Chandler history shows shift from agriculture to technology

Chandler history shows shift from agriculture to technology
Julie Murphree said she spent the first five years of her life on a farm in Chandler.

She said she remembers living across from the main home on the property in the early 1960s and playing in the nearby water canal with other children when it was empty. Now an adult, Murphree said she cannot pinpoint exactly where the house was—all of the major landmarks that signified its existence are gone.

The city of Chandler was once an agricultural hub for several decades in the 1900s, although it may be difficult to tell by looking at it now. Acres of farmland dissolved into business complexes, and the dirt roads have since been paved over.

As Intel and other figures in the technology industry moved to Chandler, the city began a change that would upend the family farms that had been a staple since it was founded. According to city officials, land zoned for agricultural use now makes up 960 acres of the city, compared to the 24,895 acres in 1976.

Intel now employs 12,000 people in Chandler, according to the city of Chandler Economic Division, and 23% of Chandler employees work in “high-tech industries,” according to the Maricopa Association of Governments Employer Database and Bureau of Labor Statistics.

According to real estate business CoStar, the city of Chandler had 24.7 million square feet of existing industrial space in March. Another 28.7 million are dedicated to existing office and retail space. The city is now at about 93% build-out—meaning only a fraction of the city’s available land is open for development. A majority of that land is being preserved for employment usages, according to city officials.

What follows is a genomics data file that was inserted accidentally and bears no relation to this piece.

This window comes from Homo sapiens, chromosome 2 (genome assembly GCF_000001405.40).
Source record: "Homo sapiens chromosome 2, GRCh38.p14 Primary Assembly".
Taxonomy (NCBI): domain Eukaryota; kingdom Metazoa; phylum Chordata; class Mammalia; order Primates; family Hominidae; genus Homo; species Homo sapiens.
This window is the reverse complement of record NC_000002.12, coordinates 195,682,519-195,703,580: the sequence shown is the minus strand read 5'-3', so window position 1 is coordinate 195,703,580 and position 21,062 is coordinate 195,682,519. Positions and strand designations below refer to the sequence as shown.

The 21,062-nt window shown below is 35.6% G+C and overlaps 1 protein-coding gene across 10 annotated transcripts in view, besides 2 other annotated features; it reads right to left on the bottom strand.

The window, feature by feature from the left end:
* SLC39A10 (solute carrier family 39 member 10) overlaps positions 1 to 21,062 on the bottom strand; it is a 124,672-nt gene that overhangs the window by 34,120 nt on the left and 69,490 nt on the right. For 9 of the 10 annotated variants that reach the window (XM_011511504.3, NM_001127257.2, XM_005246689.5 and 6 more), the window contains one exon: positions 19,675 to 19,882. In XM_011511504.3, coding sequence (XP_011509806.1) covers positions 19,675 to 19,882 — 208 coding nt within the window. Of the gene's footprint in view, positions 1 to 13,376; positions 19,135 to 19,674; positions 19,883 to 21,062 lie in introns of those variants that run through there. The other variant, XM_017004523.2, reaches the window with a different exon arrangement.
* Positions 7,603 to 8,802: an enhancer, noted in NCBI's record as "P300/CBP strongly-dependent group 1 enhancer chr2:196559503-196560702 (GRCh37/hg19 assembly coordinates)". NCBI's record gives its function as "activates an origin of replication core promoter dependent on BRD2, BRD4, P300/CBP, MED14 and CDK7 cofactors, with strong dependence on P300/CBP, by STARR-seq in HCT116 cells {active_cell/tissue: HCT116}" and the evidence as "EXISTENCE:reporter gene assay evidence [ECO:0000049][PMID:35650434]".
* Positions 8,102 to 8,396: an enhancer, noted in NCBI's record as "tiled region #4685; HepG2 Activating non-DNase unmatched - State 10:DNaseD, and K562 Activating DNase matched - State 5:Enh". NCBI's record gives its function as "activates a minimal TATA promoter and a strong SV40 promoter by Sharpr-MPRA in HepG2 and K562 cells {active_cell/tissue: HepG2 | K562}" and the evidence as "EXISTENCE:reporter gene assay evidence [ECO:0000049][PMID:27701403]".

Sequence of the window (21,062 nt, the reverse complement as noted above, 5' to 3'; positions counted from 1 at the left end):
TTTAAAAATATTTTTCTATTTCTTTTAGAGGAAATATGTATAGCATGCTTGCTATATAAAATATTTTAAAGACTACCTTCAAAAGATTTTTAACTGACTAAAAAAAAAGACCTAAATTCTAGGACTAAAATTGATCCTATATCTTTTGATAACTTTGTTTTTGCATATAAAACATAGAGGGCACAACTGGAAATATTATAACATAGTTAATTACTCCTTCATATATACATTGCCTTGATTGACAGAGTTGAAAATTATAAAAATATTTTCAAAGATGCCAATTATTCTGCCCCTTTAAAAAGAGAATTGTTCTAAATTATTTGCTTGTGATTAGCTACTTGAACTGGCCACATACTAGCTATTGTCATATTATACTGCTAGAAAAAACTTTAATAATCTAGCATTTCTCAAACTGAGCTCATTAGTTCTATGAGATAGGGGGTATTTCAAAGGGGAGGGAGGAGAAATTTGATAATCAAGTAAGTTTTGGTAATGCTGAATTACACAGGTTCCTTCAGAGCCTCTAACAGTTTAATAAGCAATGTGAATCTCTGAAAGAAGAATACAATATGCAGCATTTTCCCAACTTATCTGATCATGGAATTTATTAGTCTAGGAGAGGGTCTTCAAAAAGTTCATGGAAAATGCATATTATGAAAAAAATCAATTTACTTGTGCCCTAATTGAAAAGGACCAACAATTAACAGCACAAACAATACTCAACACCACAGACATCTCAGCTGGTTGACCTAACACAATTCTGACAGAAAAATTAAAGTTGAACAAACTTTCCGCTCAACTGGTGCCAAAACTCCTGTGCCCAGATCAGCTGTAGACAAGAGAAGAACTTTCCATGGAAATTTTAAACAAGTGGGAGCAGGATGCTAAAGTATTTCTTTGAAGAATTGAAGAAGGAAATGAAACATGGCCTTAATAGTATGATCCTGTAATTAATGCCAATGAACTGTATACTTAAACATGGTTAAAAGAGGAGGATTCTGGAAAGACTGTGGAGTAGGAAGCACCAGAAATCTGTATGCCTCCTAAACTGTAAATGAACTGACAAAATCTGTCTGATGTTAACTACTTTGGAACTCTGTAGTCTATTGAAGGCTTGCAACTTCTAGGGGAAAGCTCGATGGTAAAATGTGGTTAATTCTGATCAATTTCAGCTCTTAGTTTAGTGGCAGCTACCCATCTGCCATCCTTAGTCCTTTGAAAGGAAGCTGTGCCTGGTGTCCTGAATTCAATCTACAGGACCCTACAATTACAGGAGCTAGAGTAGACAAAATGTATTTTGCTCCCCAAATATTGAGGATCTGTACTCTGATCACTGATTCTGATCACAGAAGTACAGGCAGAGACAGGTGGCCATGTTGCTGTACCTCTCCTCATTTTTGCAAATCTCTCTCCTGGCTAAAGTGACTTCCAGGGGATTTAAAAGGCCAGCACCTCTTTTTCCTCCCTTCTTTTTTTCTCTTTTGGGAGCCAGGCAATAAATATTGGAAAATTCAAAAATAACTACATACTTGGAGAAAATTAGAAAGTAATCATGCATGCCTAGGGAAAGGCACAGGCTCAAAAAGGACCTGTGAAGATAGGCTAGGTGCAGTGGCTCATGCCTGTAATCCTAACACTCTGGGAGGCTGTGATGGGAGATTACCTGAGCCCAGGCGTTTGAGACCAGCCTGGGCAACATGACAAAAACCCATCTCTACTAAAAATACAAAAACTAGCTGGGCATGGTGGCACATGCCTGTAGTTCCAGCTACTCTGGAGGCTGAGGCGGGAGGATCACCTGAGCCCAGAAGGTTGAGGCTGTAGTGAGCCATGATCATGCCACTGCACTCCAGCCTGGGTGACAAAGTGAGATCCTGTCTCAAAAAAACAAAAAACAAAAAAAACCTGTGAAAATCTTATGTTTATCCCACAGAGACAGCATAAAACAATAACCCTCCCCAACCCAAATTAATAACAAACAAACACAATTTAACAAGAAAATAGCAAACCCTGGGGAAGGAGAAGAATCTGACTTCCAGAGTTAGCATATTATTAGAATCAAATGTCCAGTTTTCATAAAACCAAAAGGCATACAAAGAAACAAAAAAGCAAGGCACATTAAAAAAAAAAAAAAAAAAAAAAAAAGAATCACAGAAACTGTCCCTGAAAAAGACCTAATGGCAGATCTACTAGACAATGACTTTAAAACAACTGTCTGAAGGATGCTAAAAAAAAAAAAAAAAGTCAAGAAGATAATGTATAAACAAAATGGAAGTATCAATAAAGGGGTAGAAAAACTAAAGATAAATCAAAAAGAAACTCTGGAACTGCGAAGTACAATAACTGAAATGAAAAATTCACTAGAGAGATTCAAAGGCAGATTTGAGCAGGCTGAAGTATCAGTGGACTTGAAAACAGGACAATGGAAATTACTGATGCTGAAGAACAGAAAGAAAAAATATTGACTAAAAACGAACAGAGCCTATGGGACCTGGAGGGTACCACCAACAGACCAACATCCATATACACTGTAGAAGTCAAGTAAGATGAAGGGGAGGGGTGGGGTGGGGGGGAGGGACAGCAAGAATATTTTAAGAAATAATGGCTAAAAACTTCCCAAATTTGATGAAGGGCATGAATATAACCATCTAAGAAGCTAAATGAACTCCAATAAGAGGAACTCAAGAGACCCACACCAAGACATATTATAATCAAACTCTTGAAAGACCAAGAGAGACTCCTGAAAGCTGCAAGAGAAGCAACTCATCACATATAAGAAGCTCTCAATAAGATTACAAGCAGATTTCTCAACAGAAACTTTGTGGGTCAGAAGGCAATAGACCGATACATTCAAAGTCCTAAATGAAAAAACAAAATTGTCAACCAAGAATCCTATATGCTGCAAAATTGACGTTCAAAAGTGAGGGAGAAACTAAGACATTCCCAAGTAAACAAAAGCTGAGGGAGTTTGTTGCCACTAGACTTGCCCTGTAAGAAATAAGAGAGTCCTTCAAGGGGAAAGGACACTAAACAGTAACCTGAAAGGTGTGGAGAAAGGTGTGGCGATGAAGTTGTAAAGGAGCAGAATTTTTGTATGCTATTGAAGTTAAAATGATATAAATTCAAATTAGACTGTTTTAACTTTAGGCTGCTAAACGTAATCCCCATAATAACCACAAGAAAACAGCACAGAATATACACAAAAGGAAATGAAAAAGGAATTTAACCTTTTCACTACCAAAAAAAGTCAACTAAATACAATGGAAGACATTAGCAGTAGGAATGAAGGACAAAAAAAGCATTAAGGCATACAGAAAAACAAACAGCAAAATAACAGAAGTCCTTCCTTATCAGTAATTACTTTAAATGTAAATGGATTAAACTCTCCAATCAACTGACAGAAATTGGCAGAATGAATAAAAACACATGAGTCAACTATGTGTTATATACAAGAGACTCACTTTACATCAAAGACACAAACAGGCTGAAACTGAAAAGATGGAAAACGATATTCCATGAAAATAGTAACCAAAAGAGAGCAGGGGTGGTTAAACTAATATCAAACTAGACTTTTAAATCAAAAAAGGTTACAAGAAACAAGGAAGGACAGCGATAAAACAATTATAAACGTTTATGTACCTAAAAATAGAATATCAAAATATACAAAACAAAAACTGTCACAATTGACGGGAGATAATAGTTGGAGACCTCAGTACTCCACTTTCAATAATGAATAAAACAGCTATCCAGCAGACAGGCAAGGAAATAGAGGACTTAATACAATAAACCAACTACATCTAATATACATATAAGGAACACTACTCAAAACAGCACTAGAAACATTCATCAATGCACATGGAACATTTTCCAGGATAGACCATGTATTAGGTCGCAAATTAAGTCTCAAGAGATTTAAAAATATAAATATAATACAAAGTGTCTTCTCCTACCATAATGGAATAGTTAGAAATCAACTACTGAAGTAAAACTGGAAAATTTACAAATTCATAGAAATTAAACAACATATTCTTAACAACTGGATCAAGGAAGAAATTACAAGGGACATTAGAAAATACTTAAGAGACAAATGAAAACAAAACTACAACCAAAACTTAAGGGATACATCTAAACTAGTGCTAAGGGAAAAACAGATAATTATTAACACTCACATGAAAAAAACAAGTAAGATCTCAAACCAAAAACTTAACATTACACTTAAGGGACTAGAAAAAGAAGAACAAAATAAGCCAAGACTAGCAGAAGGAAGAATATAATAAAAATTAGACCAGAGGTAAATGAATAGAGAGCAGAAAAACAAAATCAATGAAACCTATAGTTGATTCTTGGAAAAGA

Many of the Chandler farming families, such as Murphree’s, say the development caused them to seek greener pastures.

“There is sentimental value in Chandler, of course, but overall we liked that we could still farm as a family regardless of where it was,” Murphree said. “We found opportunities, and that’s what we focus on.”

From sugar beets to semiconductors

The city of Chandler was founded in 1912. At that time, cotton, alfalfa and livestock were in high production, said Nate Meyers, curator of collections at Chandler Museum.

“You weren’t growing food for your family or immediate group; it was cash crops,” Meyers said. “That’s how Chandler was for a long time.”

At one point, Chandler was home to a sugar beet processing plant on Riggs and McQueen roads, which converted the vegetable into sugar.

In 1920, the city had more than 1,000 residents, according to the city of Chandler. Meyers said around this time, cotton underwent a major price drop, and many left the city in search of more profit elsewhere. However, the population increased again shortly after due to migrant workers fleeing the Dust Bowl. Meyers said some found what they were looking for in Chandler.

“It provided a workforce, and it stabilized the population that had been crippling away,” he said.

By 1950, the city’s population had doubled from its population at its founding to 3,800 people. Families, such as the Dobson family, had made a name for themselves in the agricultural space by this point.

Dwayne Dobson of Dobson IV Farms said he remembers navigating Chandler with his herds of sheep. He drove the sheep to various alfalfa pastures so they could graze, he said, and used public roads to do so. This meant contending with traffic from school pickups and drop-offs.

“We were going the same directions as the school buses,” Dobson said. “Traffic could be an issue because the roads were narrow back then. If you wanted to cross the street you just had to wait for us to get through.”